Cardinal Vincent Nichols has urged Boris Johnson not to impose further anti-Covid restrictions on churches in England and Wales.
The Archbishop of Westminster insisted that churches were already stringent in taking precautions against the spread of the virus, saying they were “not places where we spread the virus”.
The plea from Cardinal Nichols, president of the Bishops’ Conference of England and Wales, came as the Prime Minister considered whether new restrictions were needed to slow down the spread of the omicron variant of the virus amid record numbers of infections.
Speaking to the BBC ahead of midnight Mass in Westminster Cathedral, the cardinal said: “I would sincerely appeal that they do not again consider closing churches and places of worship.
“I think this country has shown that people can make good judgements themselves,” he continued.
“We’re at that point of saying we understand the risk,” he added. “We know what we should do. Most people are sensible and cautious. We don’t need stronger impositions to teach us what to do.”
The latest available data revealed that a further 122,186 lab-confirmed Covid cases were recorded in the UK on the morning of Christmas Eve.
In spite of the record surge in the number of cases, the death rate from Covid has stayed more or less constant, with 137 people dying on the previous day within 28 days of testing positive.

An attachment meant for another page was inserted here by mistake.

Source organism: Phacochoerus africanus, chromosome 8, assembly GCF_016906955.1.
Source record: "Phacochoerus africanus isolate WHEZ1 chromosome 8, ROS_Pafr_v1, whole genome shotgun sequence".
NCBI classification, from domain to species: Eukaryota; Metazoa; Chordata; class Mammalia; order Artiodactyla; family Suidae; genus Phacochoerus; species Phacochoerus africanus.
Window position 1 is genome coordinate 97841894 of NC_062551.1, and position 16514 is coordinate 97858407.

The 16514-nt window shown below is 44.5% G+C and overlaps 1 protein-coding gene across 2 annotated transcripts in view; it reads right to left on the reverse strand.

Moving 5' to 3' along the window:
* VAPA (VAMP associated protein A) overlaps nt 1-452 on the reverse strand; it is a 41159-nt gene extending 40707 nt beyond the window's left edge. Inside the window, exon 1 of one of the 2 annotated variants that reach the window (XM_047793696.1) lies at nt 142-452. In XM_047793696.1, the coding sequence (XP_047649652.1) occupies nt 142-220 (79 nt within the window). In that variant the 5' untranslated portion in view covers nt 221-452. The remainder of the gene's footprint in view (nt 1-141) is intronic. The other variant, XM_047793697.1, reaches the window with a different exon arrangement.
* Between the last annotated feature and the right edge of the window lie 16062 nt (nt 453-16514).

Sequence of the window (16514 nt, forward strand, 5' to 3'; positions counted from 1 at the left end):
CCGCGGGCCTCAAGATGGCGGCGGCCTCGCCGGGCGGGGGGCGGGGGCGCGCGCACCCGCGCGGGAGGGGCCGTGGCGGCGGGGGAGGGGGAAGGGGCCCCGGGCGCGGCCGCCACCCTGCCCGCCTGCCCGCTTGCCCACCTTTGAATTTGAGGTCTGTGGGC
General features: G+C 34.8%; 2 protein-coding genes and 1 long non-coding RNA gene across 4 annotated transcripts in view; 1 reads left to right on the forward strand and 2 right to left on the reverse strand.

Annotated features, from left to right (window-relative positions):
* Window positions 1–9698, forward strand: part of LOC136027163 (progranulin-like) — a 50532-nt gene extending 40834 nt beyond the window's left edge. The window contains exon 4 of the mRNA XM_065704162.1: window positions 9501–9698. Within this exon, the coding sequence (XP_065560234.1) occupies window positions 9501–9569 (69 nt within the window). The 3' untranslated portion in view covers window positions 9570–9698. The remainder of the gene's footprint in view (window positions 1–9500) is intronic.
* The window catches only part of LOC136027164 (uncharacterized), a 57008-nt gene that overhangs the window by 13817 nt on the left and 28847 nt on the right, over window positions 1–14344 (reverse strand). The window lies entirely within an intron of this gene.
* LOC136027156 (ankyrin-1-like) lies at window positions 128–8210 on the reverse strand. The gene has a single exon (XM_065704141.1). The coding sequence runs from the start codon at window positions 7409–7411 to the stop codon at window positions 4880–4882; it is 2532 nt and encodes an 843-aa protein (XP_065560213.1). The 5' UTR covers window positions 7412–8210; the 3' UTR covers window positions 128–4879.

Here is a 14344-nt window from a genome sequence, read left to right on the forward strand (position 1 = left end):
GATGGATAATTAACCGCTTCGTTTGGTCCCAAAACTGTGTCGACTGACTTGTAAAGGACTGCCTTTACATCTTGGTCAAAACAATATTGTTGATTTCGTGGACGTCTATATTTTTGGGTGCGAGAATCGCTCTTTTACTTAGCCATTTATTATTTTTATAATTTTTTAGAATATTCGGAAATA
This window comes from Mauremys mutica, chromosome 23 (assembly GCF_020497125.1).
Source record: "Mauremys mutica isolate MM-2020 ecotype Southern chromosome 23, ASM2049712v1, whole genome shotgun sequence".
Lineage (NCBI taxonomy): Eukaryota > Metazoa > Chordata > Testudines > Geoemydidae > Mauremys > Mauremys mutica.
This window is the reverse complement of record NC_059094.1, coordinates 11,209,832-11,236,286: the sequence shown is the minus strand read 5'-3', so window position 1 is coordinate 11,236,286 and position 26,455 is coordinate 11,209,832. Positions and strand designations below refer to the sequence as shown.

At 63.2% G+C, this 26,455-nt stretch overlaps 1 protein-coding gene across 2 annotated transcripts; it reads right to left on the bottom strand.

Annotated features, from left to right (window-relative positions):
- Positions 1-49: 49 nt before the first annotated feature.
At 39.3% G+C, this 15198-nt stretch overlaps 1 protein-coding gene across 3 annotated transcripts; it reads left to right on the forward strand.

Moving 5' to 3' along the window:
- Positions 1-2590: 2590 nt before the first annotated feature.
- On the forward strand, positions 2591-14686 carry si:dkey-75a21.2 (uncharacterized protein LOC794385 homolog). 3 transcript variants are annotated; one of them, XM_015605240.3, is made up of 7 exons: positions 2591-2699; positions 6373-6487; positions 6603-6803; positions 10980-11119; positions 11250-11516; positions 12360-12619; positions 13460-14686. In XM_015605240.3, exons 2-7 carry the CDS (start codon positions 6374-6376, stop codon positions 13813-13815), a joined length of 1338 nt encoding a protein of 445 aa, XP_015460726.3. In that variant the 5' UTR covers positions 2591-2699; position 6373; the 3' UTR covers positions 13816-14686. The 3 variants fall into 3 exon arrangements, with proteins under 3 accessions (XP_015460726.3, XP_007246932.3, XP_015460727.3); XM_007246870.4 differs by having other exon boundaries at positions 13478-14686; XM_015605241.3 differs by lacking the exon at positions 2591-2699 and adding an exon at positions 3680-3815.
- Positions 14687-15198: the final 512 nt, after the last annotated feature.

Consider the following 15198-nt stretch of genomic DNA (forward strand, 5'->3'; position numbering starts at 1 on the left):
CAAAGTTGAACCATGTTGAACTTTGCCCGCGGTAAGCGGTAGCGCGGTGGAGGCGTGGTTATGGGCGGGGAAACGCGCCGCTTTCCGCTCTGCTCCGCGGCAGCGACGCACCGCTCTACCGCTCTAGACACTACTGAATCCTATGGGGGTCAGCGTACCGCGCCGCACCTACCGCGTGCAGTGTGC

The soaring numbers of cases prompted the leaders of Scotland, Wales and Northern Ireland to introduce severe restrictions from Boxing Day, meaning the cancellation of New Year Eve parties and other social gatherings, the closure of nightclubs and table-service only in pubs and restaurants.
The Scottish bishops reversed their decision to restore the Sunday obligation to attend Mass, which they had planned for the New Year, postponing it “until a more favourable time”.
In England, however, Mr Johnson declined to follow the other nations of the UK and introduce any further restrictions.
At present people in England are required to work from home if possible, wear face coverings in indoor public settings and to present proof of vaccination to gain entry to large events.
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